With over five hundred images and five films, the Musée d’Art Moderne in Paris pays homage to Sarah Moon’s work and honors her unclassifiable, yet instantly recognizable style.
“Have you seen Loulou?” Thus begins a 1980s’ commercial for Cacharel perfumes that marked a whole generation: over a few seconds, Gabriel Fauré’s haunting music unfolds in a moody visual atmosphere. The commercial ends with an elliptical exchange: “Loulou? Yes, that’s me…”
The tools to say it right
Whether she is fulfilling a commission or working on a personal project, as a film director or as a photographer, in black-and-white or in color, Sarah Moon cultivates mystery. Mystery is her trademark. Mid-1980s: the former model moves away from fashion and advertising to explore the possibilities of Polaroid. She likes the thickness of the material, the artifacts at the edges of the frame: scratches and other flaws formed in the separation of negative from positive. More than anything else, Polaroid transforms reality. One can call the result fiction, fairy tale, or imagination… Sarah Moon’s intention is always the same: to divert us from reality. “I am not a witness to anything; I invent a story which I am not telling, I imagine a situation that doesn’t exist …,” she said in an Arte documentary in 1994.
Sarah Moon: even her name is an invention. It is clearly not by chance that she prefers Polaroid and, when using another camera, long exposures, which break up the image into grains and blurs. Sarah Moon never uses photography to bear witness. Her every image transports us out of reality, elsewhere, along sideroads: “My photos are a fiction, where I don’t know what comes before or after. They could be stills from a film I wouldn’t have made.”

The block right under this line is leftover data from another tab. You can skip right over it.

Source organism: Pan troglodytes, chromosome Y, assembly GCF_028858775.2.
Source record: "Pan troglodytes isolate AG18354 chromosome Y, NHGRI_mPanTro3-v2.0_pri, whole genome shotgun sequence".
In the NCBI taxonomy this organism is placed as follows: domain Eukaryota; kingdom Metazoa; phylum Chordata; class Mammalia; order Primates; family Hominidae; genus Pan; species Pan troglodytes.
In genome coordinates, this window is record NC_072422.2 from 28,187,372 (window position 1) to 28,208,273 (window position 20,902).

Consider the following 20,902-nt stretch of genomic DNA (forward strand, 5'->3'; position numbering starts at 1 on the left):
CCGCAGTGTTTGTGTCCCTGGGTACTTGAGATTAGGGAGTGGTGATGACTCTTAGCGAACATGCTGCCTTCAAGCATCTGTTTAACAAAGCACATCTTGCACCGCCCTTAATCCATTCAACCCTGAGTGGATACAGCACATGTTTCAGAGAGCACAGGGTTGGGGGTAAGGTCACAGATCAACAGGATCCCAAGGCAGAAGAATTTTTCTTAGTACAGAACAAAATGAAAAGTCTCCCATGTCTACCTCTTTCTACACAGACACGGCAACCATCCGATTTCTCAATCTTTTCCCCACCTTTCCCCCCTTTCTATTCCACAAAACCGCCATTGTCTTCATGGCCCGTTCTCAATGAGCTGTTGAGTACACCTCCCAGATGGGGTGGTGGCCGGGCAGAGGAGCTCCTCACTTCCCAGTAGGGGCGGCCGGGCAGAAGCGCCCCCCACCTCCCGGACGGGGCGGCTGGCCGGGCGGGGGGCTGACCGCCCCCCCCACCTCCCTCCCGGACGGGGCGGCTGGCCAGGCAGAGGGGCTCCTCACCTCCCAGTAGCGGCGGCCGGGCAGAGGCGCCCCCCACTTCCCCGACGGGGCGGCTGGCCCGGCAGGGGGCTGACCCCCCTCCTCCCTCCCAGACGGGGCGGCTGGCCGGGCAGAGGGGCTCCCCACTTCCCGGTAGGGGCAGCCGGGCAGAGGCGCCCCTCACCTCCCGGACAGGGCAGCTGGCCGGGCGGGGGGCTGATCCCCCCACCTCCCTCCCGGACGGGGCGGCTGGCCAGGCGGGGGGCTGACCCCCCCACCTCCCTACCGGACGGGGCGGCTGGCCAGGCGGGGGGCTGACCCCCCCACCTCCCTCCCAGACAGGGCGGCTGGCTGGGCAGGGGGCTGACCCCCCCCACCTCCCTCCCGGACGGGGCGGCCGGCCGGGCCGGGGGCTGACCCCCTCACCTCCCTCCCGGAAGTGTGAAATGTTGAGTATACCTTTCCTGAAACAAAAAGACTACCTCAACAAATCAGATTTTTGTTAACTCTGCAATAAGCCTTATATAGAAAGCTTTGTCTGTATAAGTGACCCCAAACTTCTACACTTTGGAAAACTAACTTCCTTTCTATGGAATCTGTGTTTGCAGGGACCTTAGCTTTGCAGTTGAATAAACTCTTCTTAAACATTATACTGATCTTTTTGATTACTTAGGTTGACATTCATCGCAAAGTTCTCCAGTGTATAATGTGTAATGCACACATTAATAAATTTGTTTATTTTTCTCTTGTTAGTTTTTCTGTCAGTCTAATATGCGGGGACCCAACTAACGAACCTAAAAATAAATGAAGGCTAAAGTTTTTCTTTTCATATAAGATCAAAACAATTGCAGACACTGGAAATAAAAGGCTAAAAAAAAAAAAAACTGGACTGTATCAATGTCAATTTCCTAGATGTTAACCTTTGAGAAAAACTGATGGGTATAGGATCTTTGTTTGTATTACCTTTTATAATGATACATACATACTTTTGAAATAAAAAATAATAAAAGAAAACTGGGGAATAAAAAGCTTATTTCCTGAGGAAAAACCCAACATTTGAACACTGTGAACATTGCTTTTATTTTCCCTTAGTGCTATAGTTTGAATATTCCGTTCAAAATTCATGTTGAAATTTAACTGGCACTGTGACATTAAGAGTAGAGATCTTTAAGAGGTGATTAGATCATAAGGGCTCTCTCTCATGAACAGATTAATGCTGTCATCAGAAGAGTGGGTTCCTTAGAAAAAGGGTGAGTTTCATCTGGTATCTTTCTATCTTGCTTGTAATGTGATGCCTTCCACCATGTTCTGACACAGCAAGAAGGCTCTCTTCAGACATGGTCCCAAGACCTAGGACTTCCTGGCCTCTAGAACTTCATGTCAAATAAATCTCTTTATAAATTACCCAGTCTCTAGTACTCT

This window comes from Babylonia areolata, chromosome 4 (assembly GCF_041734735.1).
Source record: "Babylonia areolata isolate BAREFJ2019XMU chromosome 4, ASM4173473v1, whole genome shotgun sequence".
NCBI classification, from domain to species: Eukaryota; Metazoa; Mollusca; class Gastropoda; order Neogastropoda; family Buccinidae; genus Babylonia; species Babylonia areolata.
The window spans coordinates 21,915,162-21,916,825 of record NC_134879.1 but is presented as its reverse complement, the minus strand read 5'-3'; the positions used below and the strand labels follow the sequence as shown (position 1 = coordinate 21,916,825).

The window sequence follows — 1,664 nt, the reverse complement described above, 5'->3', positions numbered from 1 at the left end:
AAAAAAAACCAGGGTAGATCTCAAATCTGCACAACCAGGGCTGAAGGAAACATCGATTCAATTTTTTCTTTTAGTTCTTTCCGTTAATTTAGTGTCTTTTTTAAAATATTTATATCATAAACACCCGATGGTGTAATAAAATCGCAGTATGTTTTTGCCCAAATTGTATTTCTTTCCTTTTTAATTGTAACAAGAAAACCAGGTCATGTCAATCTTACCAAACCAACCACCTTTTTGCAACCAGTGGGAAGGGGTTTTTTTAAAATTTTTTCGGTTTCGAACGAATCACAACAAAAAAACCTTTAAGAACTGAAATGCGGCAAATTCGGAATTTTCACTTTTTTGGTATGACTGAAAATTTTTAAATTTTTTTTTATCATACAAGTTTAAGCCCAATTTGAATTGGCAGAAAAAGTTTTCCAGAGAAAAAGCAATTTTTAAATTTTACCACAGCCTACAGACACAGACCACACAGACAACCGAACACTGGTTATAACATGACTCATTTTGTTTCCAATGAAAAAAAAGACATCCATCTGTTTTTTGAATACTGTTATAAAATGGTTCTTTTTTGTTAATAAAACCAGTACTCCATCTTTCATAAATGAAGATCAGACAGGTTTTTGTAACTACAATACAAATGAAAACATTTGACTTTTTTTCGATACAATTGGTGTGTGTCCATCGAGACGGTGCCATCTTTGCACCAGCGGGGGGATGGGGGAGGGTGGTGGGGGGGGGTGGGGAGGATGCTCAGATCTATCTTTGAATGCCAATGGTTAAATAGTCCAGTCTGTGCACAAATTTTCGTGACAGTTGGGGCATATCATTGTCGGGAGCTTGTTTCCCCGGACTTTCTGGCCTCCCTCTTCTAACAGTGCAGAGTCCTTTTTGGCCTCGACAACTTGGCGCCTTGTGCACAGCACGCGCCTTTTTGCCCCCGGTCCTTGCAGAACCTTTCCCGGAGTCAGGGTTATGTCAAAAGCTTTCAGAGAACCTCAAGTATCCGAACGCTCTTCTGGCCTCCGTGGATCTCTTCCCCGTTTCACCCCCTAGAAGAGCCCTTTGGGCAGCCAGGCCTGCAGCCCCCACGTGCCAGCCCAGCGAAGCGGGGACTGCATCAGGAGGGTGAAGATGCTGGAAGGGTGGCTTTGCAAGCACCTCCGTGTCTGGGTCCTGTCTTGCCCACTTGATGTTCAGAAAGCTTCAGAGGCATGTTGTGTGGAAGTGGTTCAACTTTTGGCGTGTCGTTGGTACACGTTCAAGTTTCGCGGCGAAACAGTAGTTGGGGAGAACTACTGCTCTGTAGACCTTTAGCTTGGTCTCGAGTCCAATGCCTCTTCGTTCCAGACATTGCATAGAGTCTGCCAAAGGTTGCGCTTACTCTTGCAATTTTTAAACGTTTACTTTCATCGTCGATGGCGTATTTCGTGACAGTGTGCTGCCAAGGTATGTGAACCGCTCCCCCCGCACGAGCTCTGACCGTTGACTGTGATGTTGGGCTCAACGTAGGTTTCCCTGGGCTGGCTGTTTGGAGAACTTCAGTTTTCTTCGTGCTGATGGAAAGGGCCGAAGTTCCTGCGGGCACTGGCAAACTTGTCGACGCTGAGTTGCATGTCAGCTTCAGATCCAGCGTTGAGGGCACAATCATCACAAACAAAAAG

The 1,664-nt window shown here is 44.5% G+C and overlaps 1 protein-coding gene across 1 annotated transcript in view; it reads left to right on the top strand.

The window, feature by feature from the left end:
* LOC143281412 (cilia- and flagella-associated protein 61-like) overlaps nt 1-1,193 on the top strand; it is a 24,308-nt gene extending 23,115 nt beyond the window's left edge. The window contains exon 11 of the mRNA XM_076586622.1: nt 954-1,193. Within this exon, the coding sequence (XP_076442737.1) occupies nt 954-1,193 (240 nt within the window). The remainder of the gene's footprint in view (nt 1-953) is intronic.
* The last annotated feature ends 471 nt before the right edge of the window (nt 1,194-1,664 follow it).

Like a spider that conscientiously weaves her web, she does everything possible to ensnare the viewer: her images are seductive, yet disturbing; the women look innocent, yet sometimes terrifying. Or terrified. What do they hide in their hands that often shield their faces? Or beneath their wide-brimmed hats and the strange costumes they wear, more like prostheses than garments? And what about their animals, are they alive or dead? Moon compares the photographic act to the gesture of a taxidermist, inviting ambiguity.
Sarah Moon: The mystery
Even when she works in color, Sarah Moon put us ill at ease with bright tonalities or, conversely, with muted hues: in either case, the colors are evanescent, uncanny. This ambivalence permeates the titles of her projects, such as Alchemies, a 2013 exhibition about nature and animals; her films Circuss, The Little Black Riding Hood, or The Fright; and of her books: Vrais semblants [True Pretenses] or Coincidences…
The exhibition PastPresent, currently at the Musée d’Art Moderne in Paris, is no exception. The pairing of the two words seems meaningless; yet to Sarah Moon it is obvious. There are two sides to everything. Her images are dark, but her voice is soft. “Every photograph is a witness, if only to the memory of a moment that would have otherwise been lost forever. Hence, there is a sense of loss, and association with death,” the artist comments. The monotone voice-over she uses in her films is hypnotizing. Maybe that’s Sarah Moon’s secret.
And so, as soon as we enter the exhibition, we are under a spell: it’s as if were in thrall to the profusion of images snaking across the walls. We are caught in a whirlwind where everything is mixed together: large and small formats, blacks and colors, fashion and fiction, still and moving images, past and present. It is the whirlwind of a lifetime’s worth of creation.
By Sophie Bernard
Sophie Bernard is a journalist specializing in photography. A regular contributor to La Gazette de Drouot and the Quotdien de l’Art, she is also an exhibition curator and a faculty member at the École de Photographie (EFET) in Paris.
Sarah Moon, PasséPrésent
September 18, 2020 to January 19, 2021
Musée d’Art Moderne de la Ville de Paris
11, avenue du Président Wilson, 75116 Paris